beauty hunting in a pandemic

My Journal

Whatever you look for, you will find. This I know for sure.

And I have been on a beauty hunt these past five surreal months.


I watch the creativity of our new normal unfold.

Birthdays seem more precious as we celebrate them from afar.

Cookies left on doorsteps.

Post-it wishes on front doors.

Birthday banners hung on porches secretly at dawn.

Hearts and chalk birthday wishes abound.

And the exquisite irony and beauty of the BLM marches...we are masked as we shout out “I can’t breathe”...and none of us can breathe as we march forward.  

As horrible as this pandemic has been, it left our country at home, scared and isolated. And yet we still took to the streets to protect our brothers and sisters of color. That is beauty of the highest degree.

What happens to one of us happens to us all. We are all connected.

And there has been a shedding inside me as well.

Over the past few months, I let go of so much that I carried.

Back in the day of young babies, we had no iPhones. We had cameras. And I did not just take one picture of my son eating a corncob, I took ten. I did the same with my daughter.

Mike and I have moved three times in the past two years and boxes full of photos moved with us. They were so heavy it took two of us to move them. 

We carried them out of storage and I sat with them and went through them. This process took weeks.

I filled two photo boxes for each of my children packed with their childhood and class pictures. And full of the love story of their parents and who we were in our youth. 

Then I handed them over as a reminder to each child of how much they are loved. 

I kept a little box for me of moments. And many duplicates were thrown out.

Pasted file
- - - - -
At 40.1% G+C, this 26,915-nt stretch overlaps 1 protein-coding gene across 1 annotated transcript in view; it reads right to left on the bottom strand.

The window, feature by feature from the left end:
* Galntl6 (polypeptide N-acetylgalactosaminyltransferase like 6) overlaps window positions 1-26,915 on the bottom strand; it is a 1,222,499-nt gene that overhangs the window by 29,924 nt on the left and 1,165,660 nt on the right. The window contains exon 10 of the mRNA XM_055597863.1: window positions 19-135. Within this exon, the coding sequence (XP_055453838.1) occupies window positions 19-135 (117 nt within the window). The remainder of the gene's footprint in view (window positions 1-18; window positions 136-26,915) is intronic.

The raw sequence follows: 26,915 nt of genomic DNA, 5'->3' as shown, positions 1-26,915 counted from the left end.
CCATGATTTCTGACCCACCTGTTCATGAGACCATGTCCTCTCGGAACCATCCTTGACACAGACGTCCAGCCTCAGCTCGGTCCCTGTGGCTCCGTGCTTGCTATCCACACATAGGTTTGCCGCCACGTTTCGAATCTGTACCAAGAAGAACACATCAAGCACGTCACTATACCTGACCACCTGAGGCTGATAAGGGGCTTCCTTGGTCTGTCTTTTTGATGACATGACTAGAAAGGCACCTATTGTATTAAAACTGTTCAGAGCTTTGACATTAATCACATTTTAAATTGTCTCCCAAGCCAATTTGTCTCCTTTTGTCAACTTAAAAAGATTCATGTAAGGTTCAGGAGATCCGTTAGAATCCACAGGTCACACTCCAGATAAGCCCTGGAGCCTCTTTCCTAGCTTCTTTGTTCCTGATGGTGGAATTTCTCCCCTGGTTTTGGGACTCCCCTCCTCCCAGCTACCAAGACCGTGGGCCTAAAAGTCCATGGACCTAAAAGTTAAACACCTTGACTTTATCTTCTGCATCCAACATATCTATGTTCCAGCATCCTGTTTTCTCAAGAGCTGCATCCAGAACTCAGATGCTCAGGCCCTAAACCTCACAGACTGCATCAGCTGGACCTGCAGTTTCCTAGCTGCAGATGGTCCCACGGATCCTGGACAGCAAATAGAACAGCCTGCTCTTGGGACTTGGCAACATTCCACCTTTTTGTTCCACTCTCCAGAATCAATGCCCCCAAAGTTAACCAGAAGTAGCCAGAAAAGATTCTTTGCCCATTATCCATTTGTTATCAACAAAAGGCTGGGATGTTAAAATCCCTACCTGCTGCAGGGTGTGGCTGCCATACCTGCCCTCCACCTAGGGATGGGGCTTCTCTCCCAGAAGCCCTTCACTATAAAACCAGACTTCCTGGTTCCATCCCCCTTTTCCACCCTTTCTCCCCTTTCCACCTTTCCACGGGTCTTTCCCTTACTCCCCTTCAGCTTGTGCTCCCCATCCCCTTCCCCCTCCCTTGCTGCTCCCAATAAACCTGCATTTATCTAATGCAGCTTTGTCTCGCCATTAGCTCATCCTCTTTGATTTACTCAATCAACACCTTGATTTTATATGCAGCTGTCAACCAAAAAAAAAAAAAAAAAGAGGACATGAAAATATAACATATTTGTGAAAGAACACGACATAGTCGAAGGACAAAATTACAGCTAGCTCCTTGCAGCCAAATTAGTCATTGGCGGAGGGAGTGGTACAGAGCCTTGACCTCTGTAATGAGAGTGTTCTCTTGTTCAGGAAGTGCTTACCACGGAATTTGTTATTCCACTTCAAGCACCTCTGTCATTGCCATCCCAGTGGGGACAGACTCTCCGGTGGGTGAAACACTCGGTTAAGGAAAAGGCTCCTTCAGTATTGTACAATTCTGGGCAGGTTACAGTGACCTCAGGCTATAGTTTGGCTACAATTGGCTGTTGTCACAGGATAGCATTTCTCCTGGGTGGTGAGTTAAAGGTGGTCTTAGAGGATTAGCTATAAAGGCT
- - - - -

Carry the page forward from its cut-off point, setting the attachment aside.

I was instantly lighter as I handed over these boxes to my son and daughter to root through and share with their friends. Or many just to look through on a quiet day...or to share with their future babies.

I also returned things I was carrying that were not mine to keep.

I had so many pictures of my stepfather (who I adored) from his youth as he made his way from Italy here to the U.S. They became mine when my mom died.

I packed them up with so much love along with a hand stitched quilt from my step dad’s mom and returned them to his son that I am most connected too (he had six sons and two daughters).

When my stepfather died, my real dad cried. He was such a good man. I wonder what he would say if he was here now. I can hear a stream of curse words in Italian  in his soft voice and see his blue eyes blazing.

I scanned all of his pictures and immigration documents prior to shipping them off. I painted a picture in a journal. That man will be with me forever.

I still have one hand stitched quilt from his mom. Handing the other one over was hard, but so right. I gave my step brother the one that was like new.

Yes...such a shedding here...and I am lighter and freer for it all. And somehow, the more I let go of, the more I kept inside my heart.

That feeling of freedom makes me want to let go of so much more. For that, I am grateful.

Till next time, please stay safe out there.

Wear your mask.

Wash those sweet creative hands. 

And keep that loving heart of yours open.

xo-Colleen



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